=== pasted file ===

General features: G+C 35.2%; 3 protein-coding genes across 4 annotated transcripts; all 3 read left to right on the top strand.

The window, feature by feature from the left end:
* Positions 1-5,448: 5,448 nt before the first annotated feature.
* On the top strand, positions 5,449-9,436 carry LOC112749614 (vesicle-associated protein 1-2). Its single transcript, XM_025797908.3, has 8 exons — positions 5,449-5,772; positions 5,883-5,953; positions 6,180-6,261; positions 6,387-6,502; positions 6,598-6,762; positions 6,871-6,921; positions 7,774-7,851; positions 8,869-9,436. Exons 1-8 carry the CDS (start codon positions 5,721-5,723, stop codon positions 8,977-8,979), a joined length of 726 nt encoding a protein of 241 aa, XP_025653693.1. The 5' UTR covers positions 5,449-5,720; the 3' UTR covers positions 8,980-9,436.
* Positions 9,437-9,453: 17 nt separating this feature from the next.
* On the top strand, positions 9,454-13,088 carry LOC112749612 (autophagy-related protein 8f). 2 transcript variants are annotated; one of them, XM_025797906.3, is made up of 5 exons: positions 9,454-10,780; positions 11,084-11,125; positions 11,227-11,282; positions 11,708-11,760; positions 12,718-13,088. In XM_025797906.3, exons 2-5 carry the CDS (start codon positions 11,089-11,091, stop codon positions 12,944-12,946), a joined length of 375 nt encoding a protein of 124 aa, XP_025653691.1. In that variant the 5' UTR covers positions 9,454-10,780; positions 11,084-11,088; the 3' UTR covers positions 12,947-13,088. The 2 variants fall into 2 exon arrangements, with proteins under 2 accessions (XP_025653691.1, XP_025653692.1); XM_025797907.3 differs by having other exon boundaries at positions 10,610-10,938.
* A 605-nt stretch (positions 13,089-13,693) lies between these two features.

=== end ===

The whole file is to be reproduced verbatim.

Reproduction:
General features: G+C 35.2%; 3 protein-coding genes across 4 annotated transcripts; all 3 read left to right on the top strand.

The window, feature by feature from the left end:
* Positions 1-5,448: 5,448 nt before the first annotated feature.
* On the top strand, positions 5,449-9,436 carry LOC112749614 (vesicle-associated protein 1-2). Its single transcript, XM_025797908.3, has 8 exons — positions 5,449-5,772; positions 5,883-5,953; positions 6,180-6,261; positions 6,387-6,502; positions 6,598-6,762; positions 6,871-6,921; positions 7,774-7,851; positions 8,869-9,436. Exons 1-8 carry the CDS (start codon positions 5,721-5,723, stop codon positions 8,977-8,979), a joined length of 726 nt encoding a protein of 241 aa, XP_025653693.1. The 5' UTR covers positions 5,449-5,720; the 3' UTR covers positions 8,980-9,436.
* Positions 9,437-9,453: 17 nt separating this feature from the next.
* On the top strand, positions 9,454-13,088 carry LOC112749612 (autophagy-related protein 8f). 2 transcript variants are annotated; one of them, XM_025797906.3, is made up of 5 exons: positions 9,454-10,780; positions 11,084-11,125; positions 11,227-11,282; positions 11,708-11,760; positions 12,718-13,088. In XM_025797906.3, exons 2-5 carry the CDS (start codon positions 11,089-11,091, stop codon positions 12,944-12,946), a joined length of 375 nt encoding a protein of 124 aa, XP_025653691.1. In that variant the 5' UTR covers positions 9,454-10,780; positions 11,084-11,088; the 3' UTR covers positions 12,947-13,088. The 2 variants fall into 2 exon arrangements, with proteins under 2 accessions (XP_025653691.1, XP_025653692.1); XM_025797907.3 differs by having other exon boundaries at positions 10,610-10,938.
* A 605-nt stretch (positions 13,089-13,693) lies between these two features.